Armstrong Economics Blog/Science
Re-Posted Mar 5, 2017 by Martin Armstrong
The daunting question plaguing humanity has always been what is consciousness? Is consciousness everything yet nothing specific at the same moment? Where did it come from? Some believe this is our soul. Yet, if this is our soul which inhabits our body, there still needs to be a biological mechanism for a soul to utilize. This then raises the question: Did humans always possess consciousness? Or did we suddenly become conscious over time as a species adapting to our environment? The existence of ancient cave drawings implies we were self-aware for millions of years. Here is a drawing of a human hunting. This clearly required awareness.
Consciousness is by no means an easy concept to define. Consciousness has been described as the state of being awake and aware of what is happening around you, and of having a sense of self. We can see animals view their own reflection and are not self-aware that it is themselves. This is known as the Mirror Test. Currently, there are nine non-human animal species who have passed the Mirror Test. However, not ALL individuals of each species pass. Therefore, it is possible that intelligence also varies among non-human species.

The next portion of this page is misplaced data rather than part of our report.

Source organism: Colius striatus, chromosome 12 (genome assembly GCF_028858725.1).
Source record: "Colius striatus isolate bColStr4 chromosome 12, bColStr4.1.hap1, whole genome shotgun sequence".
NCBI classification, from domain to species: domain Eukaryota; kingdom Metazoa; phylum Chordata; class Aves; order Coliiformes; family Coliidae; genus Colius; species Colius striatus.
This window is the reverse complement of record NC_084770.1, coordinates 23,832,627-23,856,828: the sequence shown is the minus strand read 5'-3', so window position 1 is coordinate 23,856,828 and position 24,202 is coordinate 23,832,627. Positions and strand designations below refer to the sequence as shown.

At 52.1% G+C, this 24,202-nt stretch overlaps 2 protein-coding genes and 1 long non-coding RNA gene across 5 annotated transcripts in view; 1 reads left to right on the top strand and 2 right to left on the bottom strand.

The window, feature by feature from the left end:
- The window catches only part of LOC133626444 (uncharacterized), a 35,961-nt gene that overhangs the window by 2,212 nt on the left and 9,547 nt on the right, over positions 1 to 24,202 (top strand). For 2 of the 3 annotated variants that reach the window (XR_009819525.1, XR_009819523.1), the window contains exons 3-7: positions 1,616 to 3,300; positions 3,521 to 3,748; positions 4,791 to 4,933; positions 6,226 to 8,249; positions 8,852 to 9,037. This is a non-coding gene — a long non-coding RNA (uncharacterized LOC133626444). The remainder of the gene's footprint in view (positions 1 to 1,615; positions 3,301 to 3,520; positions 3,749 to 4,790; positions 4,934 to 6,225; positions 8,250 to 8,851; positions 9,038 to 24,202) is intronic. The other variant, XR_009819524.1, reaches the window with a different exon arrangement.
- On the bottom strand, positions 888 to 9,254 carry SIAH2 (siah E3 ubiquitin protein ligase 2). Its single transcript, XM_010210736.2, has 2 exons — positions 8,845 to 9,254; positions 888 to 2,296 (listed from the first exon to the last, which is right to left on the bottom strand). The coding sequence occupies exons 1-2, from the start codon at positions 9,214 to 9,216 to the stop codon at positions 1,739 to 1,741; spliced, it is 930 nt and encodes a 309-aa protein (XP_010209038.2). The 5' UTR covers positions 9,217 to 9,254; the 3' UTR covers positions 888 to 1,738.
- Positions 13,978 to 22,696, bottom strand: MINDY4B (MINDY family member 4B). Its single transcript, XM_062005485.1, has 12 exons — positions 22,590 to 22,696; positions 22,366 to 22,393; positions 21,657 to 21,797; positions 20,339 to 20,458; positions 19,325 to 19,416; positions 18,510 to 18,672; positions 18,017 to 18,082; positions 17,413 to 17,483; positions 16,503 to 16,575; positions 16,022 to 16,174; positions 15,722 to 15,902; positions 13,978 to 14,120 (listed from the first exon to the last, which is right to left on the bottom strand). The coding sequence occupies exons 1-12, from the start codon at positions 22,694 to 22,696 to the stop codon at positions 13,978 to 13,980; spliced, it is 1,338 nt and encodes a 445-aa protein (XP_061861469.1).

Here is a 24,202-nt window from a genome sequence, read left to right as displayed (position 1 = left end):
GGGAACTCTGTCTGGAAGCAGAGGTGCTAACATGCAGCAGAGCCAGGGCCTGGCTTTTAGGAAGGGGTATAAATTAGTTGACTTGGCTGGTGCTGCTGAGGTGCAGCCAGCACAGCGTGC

Neurologists at the Allen Institute for Brain Science may have discovered for the first time what politicians lack – moral consciousness. Actually, what they discovered was a huge nerve cell that surrounds the entire brain of mice and is so closely linked over both brain halves that it could explain the origin of consciousness. The Neuroscientists suspect that the nerve cells coordinate signals from those brain regions to produce conscious thoughts. This new discovery was made possible by a new method for the first time. Neuroscientists now hope to find further discoveries of previously unknown brain structures in the future.
In other studies, the region known as the claustrum appears to have an on-off switch to consciousness. When stimulated with an electrode, a woman’s consciousness was turned off and she just stared into space. When the stimulation was stopped, she regained consciousness and had no memory of the event. Perhaps we need to implant such electrodes in all politicians. It might come in handy to just turn them off when they get too greedy or want to start a wa